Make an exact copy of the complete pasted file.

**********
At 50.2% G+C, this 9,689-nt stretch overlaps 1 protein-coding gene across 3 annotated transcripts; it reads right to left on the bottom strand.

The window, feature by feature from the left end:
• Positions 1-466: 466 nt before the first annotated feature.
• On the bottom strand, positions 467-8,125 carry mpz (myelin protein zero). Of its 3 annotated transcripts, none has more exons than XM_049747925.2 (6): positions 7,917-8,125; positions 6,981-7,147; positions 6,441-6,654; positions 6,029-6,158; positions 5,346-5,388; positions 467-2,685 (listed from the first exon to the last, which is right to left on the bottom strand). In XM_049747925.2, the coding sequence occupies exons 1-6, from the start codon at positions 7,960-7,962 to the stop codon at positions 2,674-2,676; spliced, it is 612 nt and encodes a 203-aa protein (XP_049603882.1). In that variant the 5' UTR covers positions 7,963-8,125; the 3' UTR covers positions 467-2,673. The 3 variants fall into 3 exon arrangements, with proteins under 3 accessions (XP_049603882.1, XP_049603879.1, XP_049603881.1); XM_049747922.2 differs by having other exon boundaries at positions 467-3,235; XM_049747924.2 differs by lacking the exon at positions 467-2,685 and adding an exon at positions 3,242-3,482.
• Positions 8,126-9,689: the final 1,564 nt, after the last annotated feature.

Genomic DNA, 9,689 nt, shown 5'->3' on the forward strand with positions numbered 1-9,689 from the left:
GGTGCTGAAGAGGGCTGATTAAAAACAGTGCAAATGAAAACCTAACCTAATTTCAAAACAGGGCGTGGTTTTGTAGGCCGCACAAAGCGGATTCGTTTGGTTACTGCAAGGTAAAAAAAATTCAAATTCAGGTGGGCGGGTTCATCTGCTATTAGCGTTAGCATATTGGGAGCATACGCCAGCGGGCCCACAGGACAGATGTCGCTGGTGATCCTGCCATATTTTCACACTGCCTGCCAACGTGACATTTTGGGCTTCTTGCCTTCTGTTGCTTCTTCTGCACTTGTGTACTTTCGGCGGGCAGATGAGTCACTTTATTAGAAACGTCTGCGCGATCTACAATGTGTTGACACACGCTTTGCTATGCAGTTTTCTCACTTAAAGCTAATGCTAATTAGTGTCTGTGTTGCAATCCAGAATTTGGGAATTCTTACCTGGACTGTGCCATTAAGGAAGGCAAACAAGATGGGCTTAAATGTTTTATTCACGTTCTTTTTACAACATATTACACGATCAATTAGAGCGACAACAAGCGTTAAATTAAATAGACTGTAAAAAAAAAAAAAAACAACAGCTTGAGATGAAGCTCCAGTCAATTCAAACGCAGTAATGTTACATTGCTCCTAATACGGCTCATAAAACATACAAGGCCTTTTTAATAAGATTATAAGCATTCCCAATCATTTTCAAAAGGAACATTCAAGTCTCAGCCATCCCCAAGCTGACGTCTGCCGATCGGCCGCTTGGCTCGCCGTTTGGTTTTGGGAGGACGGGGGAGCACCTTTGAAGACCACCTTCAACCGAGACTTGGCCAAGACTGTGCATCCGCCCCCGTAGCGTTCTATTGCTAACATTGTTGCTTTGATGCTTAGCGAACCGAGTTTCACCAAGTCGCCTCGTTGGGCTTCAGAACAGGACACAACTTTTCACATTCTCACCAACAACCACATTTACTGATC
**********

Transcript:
At 50.2% G+C, this 9,689-nt stretch overlaps 1 protein-coding gene across 3 annotated transcripts; it reads right to left on the bottom strand.

The window, feature by feature from the left end:
• Positions 1-466: 466 nt before the first annotated feature.
• On the bottom strand, positions 467-8,125 carry mpz (myelin protein zero). Of its 3 annotated transcripts, none has more exons than XM_049747925.2 (6): positions 7,917-8,125; positions 6,981-7,147; positions 6,441-6,654; positions 6,029-6,158; positions 5,346-5,388; positions 467-2,685 (listed from the first exon to the last, which is right to left on the bottom strand). In XM_049747925.2, the coding sequence occupies exons 1-6, from the start codon at positions 7,960-7,962 to the stop codon at positions 2,674-2,676; spliced, it is 612 nt and encodes a 203-aa protein (XP_049603882.1). In that variant the 5' UTR covers positions 7,963-8,125; the 3' UTR covers positions 467-2,673. The 3 variants fall into 3 exon arrangements, with proteins under 3 accessions (XP_049603882.1, XP_049603879.1, XP_049603881.1); XM_049747922.2 differs by having other exon boundaries at positions 467-3,235; XM_049747924.2 differs by lacking the exon at positions 467-2,685 and adding an exon at positions 3,242-3,482.
• Positions 8,126-9,689: the final 1,564 nt, after the last annotated feature.

Genomic DNA, 9,689 nt, shown 5'->3' on the forward strand with positions numbered 1-9,689 from the left:
GGTGCTGAAGAGGGCTGATTAAAAACAGTGCAAATGAAAACCTAACCTAATTTCAAAACAGGGCGTGGTTTTGTAGGCCGCACAAAGCGGATTCGTTTGGTTACTGCAAGGTAAAAAAAATTCAAATTCAGGTGGGCGGGTTCATCTGCTATTAGCGTTAGCATATTGGGAGCATACGCCAGCGGGCCCACAGGACAGATGTCGCTGGTGATCCTGCCATATTTTCACACTGCCTGCCAACGTGACATTTTGGGCTTCTTGCCTTCTGTTGCTTCTTCTGCACTTGTGTACTTTCGGCGGGCAGATGAGTCACTTTATTAGAAACGTCTGCGCGATCTACAATGTGTTGACACACGCTTTGCTATGCAGTTTTCTCACTTAAAGCTAATGCTAATTAGTGTCTGTGTTGCAATCCAGAATTTGGGAATTCTTACCTGGACTGTGCCATTAAGGAAGGCAAACAAGATGGGCTTAAATGTTTTATTCACGTTCTTTTTACAACATATTACACGATCAATTAGAGCGACAACAAGCGTTAAATTAAATAGACTGTAAAAAAAAAAAAAAACAACAGCTTGAGATGAAGCTCCAGTCAATTCAAACGCAGTAATGTTACATTGCTCCTAATACGGCTCATAAAACATACAAGGCCTTTTTAATAAGATTATAAGCATTCCCAATCATTTTCAAAAGGAACATTCAAGTCTCAGCCATCCCCAAGCTGACGTCTGCCGATCGGCCGCTTGGCTCGCCGTTTGGTTTTGGGAGGACGGGGGAGCACCTTTGAAGACCACCTTCAACCGAGACTTGGCCAAGACTGTGCATCCGCCCCCGTAGCGTTCTATTGCTAACATTGTTGCTTTGATGCTTAGCGAACCGAGTTTCACCAAGTCGCCTCGTTGGGCTTCAGAACAGGACACAACTTTTCACATTCTCACCAACAACCACATTTACTGATC